The offspring from Group A sires will average 70 lbs more CFP and four extra productive months in the herd than daughters of Group B sires – even though Group A was randomly bred with no mating program. If both groups were individually mated, the difference between the offspring of each group would still be exactly the same. Daughters of Group A sires will still yield 70 lbs more CFP and four more productive months in the herd than daughters of Group B sires!

What is the value in mating programs?

The quick answer from a purely genetic standpoint is that the value in mating is minimal at best. But there are a couple benefits.

First of all, the mating staff is often the same staff with whom you set your genetic goals.  Having people you trust help you design and build your genetic program is extremely important.

The second value of a mating program comes through inbreeding protection.  We do not want daughters of a given bull to be bred to their brother, uncle, nephew, or worse yet their father himself!  Mating programs do a good job of reducing inbreeding within your herd. However, in order to maximize this value from a mating program you must have two things in good order on your dairy:

  1. Your Identification must be accurate – not knowing the real sire of a cow, makes inbreeding protection impossible.
  2. The technicians must closely follow the mating recommendations. There are way too many herds that go through the process of mating the cows, but very few of those mates are actually followed.

 

This article is not written to discourage anyone from mating. Mating can help create a consistent group of cows. And for those interested in breeding a “great” cow, protecting faults is important.

However, if inbreeding prevention is the reason for mating, you must ask yourself if it is still necessary to have someone look at cows to mate them. Both a pen mating, which tells which bulls should be avoided on an individual animal, or pen of animals, and a pedigree mating are effective options to minimize inbreeding.

Drive genetic progress – put a plan in place

There are two important concepts to remember when setting genetic goals, and selecting bulls that fit those goals.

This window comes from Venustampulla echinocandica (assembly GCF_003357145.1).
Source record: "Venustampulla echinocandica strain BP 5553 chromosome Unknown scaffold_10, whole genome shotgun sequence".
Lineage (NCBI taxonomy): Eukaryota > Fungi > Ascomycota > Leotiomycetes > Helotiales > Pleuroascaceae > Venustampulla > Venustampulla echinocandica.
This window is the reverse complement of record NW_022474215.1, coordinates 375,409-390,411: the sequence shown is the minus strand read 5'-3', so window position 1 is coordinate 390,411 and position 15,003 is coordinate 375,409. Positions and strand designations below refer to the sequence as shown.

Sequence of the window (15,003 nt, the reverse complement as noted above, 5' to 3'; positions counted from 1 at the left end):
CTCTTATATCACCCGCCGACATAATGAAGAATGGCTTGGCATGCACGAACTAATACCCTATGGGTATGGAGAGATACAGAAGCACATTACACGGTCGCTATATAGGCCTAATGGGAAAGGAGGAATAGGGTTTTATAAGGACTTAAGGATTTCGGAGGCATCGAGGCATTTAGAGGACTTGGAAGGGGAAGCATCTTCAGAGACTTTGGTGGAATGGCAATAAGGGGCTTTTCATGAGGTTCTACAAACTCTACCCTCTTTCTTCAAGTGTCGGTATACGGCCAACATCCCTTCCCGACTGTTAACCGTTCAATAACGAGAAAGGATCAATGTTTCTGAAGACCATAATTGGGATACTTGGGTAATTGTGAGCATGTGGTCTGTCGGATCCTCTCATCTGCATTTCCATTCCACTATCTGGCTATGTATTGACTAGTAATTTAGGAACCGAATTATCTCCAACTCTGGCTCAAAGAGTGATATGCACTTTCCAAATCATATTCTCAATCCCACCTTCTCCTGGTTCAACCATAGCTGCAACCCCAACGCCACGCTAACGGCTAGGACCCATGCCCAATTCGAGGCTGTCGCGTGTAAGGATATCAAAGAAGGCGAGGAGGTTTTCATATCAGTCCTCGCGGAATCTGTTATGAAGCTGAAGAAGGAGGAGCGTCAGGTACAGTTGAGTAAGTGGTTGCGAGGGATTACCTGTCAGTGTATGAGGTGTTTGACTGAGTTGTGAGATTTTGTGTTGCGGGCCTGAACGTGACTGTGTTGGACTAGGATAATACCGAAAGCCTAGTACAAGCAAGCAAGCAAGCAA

1. We cannot mate our way out of a bad selection decision
  2. When you select the proper bulls to fit your genetic plan, you will maximize genetic progress, even with no individual matings. However it is good practice to utilize a pedigree or pen mating to ensure inbreeding is managed.

The most important concept to remember is that genetic progress is driven by the goals you set and the bulls you use on your dairy – not the individual cows to which those bulls are mated.

So in order to maximize genetic progress and profitability on your farm, be sure to spend at least as much time setting your genetic goals and defining your selection program as you do on your mating program

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Two questions that will transform the way you breed your herd

There’s no other dairy farm in the world exactly like yours. So it’s important to ask yourself a couple questions to determine your ideal breeding goals.

You could use one of the US industry standard indexes to select the genetics for your herd. Their split weights on production, health and conformation will certainly help you make genetic gains in your herd. But will that progress actually match your farm’s current situation and future plans?

As a reminder, the following charts show the weights for the two most common US genetic indexes.

TPI:
Image to show the weights on production, health and type for the TPI Index
NM:
A bar showing the breakdown weights of Net Merit $ as 45% on Production traits, 40% on health traits and 15% on type traits

Since your farm is unique, your best option is to create your own customized genetic plan to get the right genetics to match your goals.

Ask yourself these two important questions to decide which traits to emphasize in your genetic plan.